It sat in my Steam library, untouched, for two weeks. Every day, I opened Steam, browsed for newly released titles, and then spent what felt like forever starting at the words. The optimistic blue button, encouraging me to “play,” felt almost like a dare. Or perhaps a strange encouragement. “You can do this, it’s just one click.” That button is physically the same for all games, but felt so different this time. For two weeks, like a sadistic ritual, I would stare at that blue button, wondering if I was strong enough, this time, to click it. Today I was.
This morning I kissed my girls goodbye and sent them on their ways to school. After brewing a cup of coffee, and then a backup cup, I sat down in front of my computer. I stared at the button for a minute. Five minutes. Ten minutes. Time stood still, but I finally did click it. Even before playing the game, even when just clicking the standard “play” button, I tried to be as delicate as possible. I knew what I was getting into, knew what my next few hours would be. Or at least, I thought I knew. Three and a half hours later, I was standing in the main office of my older daughter’s school, apologizing to the receptionist for forgetting to inform them that she had a doctor’s appointment and needed to leave early. There was no doctor’s appointment. There was no appointment for my younger daughter, either. I just desperately needed them near me. I needed to hold them forever.
While “fun” is typically the factor many use in order to determine the success of a video game, today I experienced an entirely new criteria. It was not fun. It was not enjoyable. That Dragon, Cancer is not a game for everyone. But, all those points considered, it is a profound, emotional, and dare I say important game.
Shortly after his first birthday, Ryan and Amy Green’s son, Joel, was diagnosed with an aggressive brain cancer. Over the next few years, Joel underwent rounds of chemotherapy and radiation, with the cancer fluctuating in strength, yet he surpassed everyone’s expectations. Ryan began working on a game, a game that was meant to document his son’s miraculous victory over cancer. But this, sadly, was not the path that reality paved. In March 2014, Joel passed away. That Dragon, Cancer, through its intimate and raw storytelling, invites you into Joel’s short life, and his four year battle with cancer. That Dragon, Cancer is a game that was not written by its creators, rather it was written for them.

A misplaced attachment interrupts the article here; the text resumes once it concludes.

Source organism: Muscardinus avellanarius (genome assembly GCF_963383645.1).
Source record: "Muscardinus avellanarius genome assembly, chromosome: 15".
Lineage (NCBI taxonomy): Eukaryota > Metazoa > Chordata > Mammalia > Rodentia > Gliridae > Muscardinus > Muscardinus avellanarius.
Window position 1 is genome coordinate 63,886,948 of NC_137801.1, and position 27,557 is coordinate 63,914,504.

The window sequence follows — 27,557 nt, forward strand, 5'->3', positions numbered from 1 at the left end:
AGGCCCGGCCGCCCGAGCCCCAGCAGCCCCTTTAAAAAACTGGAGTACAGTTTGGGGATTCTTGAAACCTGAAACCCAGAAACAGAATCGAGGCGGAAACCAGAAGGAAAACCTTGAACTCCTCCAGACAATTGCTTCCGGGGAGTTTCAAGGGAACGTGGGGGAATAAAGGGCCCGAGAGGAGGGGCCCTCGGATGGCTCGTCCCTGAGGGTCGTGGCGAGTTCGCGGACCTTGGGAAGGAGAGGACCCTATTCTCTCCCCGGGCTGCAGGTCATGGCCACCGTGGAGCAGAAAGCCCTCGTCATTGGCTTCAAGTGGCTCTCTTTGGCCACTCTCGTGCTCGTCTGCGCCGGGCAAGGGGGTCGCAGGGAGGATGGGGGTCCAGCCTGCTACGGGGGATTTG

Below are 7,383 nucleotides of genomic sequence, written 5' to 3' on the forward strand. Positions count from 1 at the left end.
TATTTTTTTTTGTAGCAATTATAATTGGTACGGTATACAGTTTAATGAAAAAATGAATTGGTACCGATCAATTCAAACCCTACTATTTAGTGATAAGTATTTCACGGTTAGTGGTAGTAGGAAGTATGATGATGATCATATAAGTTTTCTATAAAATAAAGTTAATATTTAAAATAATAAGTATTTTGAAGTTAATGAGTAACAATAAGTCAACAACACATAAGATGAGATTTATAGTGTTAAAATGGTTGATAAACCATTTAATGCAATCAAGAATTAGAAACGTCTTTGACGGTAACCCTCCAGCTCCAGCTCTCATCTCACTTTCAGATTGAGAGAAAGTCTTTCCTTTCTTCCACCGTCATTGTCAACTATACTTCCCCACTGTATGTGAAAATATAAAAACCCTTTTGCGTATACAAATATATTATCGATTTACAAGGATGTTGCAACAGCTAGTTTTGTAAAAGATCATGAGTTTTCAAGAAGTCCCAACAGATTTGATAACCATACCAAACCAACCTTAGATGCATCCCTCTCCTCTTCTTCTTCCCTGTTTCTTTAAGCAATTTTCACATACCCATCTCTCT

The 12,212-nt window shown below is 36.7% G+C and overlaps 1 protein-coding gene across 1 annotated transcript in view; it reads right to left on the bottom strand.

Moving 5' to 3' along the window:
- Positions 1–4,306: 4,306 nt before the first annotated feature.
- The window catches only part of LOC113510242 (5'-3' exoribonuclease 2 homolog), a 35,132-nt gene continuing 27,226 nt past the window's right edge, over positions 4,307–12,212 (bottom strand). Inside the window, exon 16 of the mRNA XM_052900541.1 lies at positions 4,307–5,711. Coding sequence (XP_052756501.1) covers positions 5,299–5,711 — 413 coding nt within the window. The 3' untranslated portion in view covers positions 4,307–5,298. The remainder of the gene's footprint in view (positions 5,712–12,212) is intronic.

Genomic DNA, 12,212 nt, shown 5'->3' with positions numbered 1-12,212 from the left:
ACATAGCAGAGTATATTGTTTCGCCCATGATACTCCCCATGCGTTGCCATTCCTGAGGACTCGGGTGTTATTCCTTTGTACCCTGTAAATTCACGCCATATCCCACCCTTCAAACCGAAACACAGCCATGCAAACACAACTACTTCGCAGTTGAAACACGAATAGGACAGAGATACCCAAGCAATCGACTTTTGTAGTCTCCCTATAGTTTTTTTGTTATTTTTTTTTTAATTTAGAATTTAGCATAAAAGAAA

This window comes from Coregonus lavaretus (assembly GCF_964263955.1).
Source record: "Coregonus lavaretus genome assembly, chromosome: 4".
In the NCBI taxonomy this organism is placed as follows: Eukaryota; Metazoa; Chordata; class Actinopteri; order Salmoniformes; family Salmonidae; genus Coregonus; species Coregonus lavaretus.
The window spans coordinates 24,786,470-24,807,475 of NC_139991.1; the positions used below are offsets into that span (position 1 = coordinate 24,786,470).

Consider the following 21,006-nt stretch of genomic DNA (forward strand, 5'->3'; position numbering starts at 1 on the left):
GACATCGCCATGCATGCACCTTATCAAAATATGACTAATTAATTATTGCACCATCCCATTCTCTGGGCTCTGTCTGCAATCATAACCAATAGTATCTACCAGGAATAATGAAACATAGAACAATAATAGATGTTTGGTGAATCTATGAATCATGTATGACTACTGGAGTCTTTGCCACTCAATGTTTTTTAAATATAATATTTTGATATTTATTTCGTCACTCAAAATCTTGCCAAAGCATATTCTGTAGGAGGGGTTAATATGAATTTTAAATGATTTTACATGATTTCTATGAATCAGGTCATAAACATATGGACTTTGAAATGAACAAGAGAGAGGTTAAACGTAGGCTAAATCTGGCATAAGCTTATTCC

That Dragon, Cancer consists of two different stories. The first is Joel’s real life battle with cancer, his parents’ relationship with him, and the world as it existed around him. It is doctor’s offices and playgrounds. It is Joel’s laughter and cries, and his parents’ constant attempts to create a happy environment despite their own grief. The second story takes you into the imagination of a child who is struggling to make sense of things that even adults are unable to comprehend, to answer questions that have no answer, and to find a way to cope with struggles that no child should ever have to face. That Dragon, Cancer transitions from wonderlands of hopeful imagination to cruel reality. It might be more accurate to call That Dragon, Cancer an interactive eulogy than a “game.” But that doesn’t make it any less special – in fact, it shows the ways in which video games can be used as therapeutic devices, and it’s difficult to miss the beauty in that.
I am grateful that I was not tasked with the job of penning a traditional review for That Dragon, Cancer. It is truly an unreviewable game. How do you assign a numeric value or a number of stars to a person’s lived experiences? How do you look at something like this, and say “your tragedy entertained me three stars worth?” How do you measure a game when the primary “mechanic” is raw, unapologetic, real tragedy? The pointing and clicking is shaky, the navigation inconsistent, and no, this is not a “fun” game. However, while these issues would typically result in the deduction of points in an official review, in That Dragon, Cancer it adds to the experience. It is a shaky, emotional game, and the sloppy controls feel oddly appropriate, even if they were accidental.
In the same way that That Dragon, Cancer blends the fantastical with the tragic, the game had the same impact on me emotionally. I felt like an interloper and a confidante, a stranger and a friend. I participated, and I received. But more than anything, at the end I was struck with both gratitude that this story was shared with me, and a pang of guilt gripping my heart. Guilt, because my part of the story was over, and I was free to walk away.
The single most heartbreaking part of That Dragon, Cancer is that you enter into the game knowing that no matter what you do, you will lose. That you may finish the game, but that you will not win the game. That Dragon, Cancer is a game with no extra lives, no respawns. It is a game about hope and despair, of love and pain, of holding on and learning to let go.